Date of Award
Master of Science
Environmental and Soil Sciences
Sean Schaeffer, Jaehoon Lee
How organic and conventional grain production systems under different tillage regimes affect total and biologically active soil organic carbon (SOC) accumulation is poorly understood as organic no-till systems were only developed in the past two decades. In this study, how long-term conventional and organic row-crop management under different tillage regimes affect soil organic carbon dynamics and aggregation was examined at the Rodale Institute’s Farming Systems Trial (FST) in Pennsylvania. The experiment includes three cropping system treatments which were initiated in 1981: (i) conventional (cropping systems which uses synthetic fertilizers and plant protection chemicals), (ii) organic-legume (organic cropping systems that use legumes as their nitrogen source), (iii) organic-manure (organic cropping systems that use manure plus leguminous cover crops as nitrogen sources); and two tillage treatments which were initiated in 2008: (i) conventional tillage and (ii) no-tillage. Organic-manure treatments were expected to maximize total and biologically active SOC accumulation. Soil samples were collected from three depth increments (0-10, 10-20 and 20-30 cm) in mid-June, 2018, and measured for total SOC and biologically active microbial biomass carbon, permanganate oxidizable carbon, and water-extractable carbon concentrations. Soils under organic-manure management had the highest and conventionally managed soils the lowest concentrations of total and biologically active SOC regardless of tillage regime. Additionally, no-tilled and organic systems, especially organic-manure systems, increased the proportion of large macroaggregates, wet aggregate stability, and SOC protection within macroaggregates. Therefore, organic and/or no-till management is regenerative by enhancing soil organic carbon accumulation and aggregate stability.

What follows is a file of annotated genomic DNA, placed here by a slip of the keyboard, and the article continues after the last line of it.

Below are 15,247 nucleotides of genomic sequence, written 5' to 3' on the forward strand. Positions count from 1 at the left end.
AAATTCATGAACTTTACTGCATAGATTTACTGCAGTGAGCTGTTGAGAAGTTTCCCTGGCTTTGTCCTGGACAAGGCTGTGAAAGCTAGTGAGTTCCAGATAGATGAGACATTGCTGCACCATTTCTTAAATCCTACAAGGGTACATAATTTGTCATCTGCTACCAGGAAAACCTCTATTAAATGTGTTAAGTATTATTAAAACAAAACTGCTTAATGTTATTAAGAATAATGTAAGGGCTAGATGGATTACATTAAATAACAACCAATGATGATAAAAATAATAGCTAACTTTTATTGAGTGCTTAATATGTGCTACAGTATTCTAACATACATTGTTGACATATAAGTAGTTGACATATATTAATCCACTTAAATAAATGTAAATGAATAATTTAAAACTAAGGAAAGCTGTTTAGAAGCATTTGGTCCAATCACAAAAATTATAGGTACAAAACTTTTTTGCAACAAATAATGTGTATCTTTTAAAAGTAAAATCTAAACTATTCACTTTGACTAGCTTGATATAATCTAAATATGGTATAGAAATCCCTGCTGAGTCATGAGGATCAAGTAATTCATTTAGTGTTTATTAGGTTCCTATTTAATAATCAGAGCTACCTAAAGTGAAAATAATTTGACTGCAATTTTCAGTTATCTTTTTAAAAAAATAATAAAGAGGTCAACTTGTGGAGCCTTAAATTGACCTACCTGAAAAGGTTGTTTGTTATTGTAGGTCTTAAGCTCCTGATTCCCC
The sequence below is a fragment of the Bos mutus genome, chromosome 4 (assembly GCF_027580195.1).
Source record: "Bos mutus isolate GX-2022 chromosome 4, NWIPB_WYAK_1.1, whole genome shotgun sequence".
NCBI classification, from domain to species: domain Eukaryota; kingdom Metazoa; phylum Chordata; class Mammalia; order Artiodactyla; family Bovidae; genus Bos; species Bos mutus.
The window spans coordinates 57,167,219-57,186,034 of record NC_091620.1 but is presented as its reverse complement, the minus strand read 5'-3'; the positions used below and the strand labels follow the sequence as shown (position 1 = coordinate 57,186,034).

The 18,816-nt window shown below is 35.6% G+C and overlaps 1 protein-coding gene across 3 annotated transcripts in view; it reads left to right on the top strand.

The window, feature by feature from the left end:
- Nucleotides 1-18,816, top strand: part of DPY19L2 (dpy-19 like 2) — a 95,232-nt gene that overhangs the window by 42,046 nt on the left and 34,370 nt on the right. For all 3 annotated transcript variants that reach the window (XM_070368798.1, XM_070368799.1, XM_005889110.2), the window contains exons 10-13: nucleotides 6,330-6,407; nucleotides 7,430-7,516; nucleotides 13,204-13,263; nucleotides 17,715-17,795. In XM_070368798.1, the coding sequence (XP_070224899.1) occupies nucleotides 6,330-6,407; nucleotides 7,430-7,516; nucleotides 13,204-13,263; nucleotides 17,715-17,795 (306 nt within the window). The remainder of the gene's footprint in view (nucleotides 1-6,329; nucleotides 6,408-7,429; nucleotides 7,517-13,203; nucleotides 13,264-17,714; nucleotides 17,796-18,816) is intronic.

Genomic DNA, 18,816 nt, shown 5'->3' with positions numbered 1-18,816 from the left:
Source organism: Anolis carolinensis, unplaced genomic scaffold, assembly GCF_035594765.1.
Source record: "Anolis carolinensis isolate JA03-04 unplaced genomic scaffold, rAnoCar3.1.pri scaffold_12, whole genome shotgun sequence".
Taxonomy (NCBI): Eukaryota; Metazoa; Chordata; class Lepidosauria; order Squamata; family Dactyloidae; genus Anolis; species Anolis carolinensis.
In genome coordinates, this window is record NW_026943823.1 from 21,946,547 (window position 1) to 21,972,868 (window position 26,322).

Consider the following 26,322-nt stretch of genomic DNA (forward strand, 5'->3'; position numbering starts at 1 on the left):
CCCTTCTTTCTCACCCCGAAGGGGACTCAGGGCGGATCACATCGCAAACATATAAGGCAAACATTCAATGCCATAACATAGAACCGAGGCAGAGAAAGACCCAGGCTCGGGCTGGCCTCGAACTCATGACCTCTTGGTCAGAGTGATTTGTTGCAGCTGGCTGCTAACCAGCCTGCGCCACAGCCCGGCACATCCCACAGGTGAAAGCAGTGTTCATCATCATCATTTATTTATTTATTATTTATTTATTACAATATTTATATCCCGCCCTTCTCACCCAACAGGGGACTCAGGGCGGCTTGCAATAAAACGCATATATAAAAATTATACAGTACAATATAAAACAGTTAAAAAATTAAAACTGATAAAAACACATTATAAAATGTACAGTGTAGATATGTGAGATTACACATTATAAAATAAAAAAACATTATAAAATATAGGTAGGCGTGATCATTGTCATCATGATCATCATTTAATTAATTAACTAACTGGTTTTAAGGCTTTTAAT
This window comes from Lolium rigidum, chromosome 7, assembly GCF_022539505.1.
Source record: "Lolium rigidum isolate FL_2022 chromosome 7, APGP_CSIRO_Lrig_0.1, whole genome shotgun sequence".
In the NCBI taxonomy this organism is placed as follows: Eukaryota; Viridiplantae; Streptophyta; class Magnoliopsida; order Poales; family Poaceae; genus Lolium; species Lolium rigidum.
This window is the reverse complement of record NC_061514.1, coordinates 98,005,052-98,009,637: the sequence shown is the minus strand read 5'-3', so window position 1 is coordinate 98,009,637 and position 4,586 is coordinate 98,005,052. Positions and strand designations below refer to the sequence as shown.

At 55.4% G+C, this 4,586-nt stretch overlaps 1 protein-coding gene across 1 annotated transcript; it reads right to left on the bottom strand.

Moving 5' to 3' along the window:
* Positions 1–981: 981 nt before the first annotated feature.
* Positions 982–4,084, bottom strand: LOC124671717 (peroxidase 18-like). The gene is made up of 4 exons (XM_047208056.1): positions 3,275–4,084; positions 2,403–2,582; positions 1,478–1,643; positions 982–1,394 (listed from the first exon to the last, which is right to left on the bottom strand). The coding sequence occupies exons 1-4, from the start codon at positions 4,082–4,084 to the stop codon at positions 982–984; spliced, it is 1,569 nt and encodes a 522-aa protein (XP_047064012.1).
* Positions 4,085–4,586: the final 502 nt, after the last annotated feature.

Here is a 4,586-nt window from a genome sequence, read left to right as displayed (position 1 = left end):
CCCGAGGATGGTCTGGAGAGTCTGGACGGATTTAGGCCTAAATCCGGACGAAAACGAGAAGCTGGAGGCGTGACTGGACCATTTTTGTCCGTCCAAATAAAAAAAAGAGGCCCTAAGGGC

Littrell, James, "Soil organic carbon accumulation in organic cropping systems. " Master's Thesis, University of Tennessee, 2020.